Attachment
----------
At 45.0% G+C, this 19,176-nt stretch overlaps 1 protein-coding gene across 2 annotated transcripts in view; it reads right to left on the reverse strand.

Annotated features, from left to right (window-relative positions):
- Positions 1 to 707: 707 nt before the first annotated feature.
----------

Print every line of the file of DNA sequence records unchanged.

At 45.0% G+C, this 19,176-nt stretch overlaps 1 protein-coding gene across 2 annotated transcripts in view; it reads right to left on the reverse strand.

Annotated features, from left to right (window-relative positions):
- Positions 1 to 707: 707 nt before the first annotated feature.